Small Hydro

Issue 4 and Volume 18.

First wastewater project in Australia begins operation

The first hydro plant in Australia to generate power from treated sewage has been commissioned at North Head sewage plant in New South Wales.

The project was installed as part of a A$150 million (US$135 million) upgrade to the sewage treatment plant, government reports indicate.

Energy is generated from treated wastewater falling down a 60 meter-long shaft and will generate enough green energy to power almost 1,000 Australian homes for a year, the government reports.

The new hydro plant will reduce Sydney Water’s greenhouse gas emissions by more than 12,000 tons of CO2 equivalent a year, reports indicate.

Four small hydropower projects completed in Nepal

The construction of four small hydro projects with a total installed capacity of 54 kW has been completed in Nepal’s Sankhuwasabha district, regional media have reported.

The projects are Kusuwa Khola, Lakhu Khola, Hewa Khola, and Niduwa Khola, reports indicate. More than 500 households in the district will benefit from these projects, according to Rural Energy Development Programme coordinators.

The trend of constructing micro-hydro projects is increasing in districts that lack transmission lines connected to the national grid. Recently, a center for development of micro hydropower was set up in Nepal. The project is the first South Asian Association for Regional Cooperation level micro-hydropower center, regional media outlets reported.

According to wire services, the center will provide national- and international-level training on micro hydropower and exchange of ideas and experiences in the micro-hydropower sector.

Construction of more micro-hydro projects is expected to be completed by 2011, officials said, including 60 kW Shisuwakhola, 14 kW Deumai Khola, and 25 kW Sabhakhola.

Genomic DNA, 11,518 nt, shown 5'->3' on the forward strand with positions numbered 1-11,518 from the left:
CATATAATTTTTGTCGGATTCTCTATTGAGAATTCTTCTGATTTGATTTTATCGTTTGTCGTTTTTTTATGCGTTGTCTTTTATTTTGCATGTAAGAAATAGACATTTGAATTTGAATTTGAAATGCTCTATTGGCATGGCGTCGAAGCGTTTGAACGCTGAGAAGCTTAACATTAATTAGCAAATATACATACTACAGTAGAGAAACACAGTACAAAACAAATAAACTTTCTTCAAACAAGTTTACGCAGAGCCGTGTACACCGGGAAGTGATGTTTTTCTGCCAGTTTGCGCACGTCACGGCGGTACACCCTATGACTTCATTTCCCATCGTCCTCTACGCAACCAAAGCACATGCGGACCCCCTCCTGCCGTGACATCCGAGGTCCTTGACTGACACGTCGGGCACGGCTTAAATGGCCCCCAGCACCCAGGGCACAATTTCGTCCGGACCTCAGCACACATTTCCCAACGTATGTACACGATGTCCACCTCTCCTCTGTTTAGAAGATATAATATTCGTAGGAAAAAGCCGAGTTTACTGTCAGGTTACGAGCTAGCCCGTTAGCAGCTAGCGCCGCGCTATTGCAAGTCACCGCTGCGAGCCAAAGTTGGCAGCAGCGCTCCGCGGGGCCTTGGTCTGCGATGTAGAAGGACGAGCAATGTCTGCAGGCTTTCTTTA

The micro-hydro projects are being constructed with financial assistance from the District Development Committee, Energy and Environment Department in the district and Village Development Committees.

Repair work on Cavango project in Angola to begin in 2010

Work is planned to begin in 2010 to rebuild the Cavango small hydropower project in Angola, which was damaged during the Angolan Civil War, government officials reportedly told local media.

Reconstruction of the dam, powerhouse, small substation, and transmission lines, along with the assembly of low-tension cables and other operational equipment, are projected to cost the Huamba provincial government more than US$20 million, local media reports.

It is believed the project will have a capacity of about 10 MW.

Russia may construct 24 small hydropower plants

Russia’s Chelyabinsk Region could see 24 small hydropower plants built by 2020, the press office of the regional economic development ministry states.

The development project was submitted for approval to regional Governor Mikhail Yurevich, who tasked municipal governments to start looking for investors. The proposed hydropower plants are projected to annually produce up to 50 GWh of electric power, improving power supplies to remote areas.

As of July 2010, all necessary technical documents and business plans had been prepared for the construction of five new hydropower plants in the region.

Brazil adds two small hydro plants to Reidi program

Brazil’s mines and energy ministry has added two small hydropower plants to the government’s special infrastructure development incentives program known as Reidi, wire services report.

The hydroelectric projects are the 9.6 MW Cascata Chupinguaia in the northern state of Rondonia and the 10 MW Agua Branca in the center-western state of Mato Grosso, the reports say.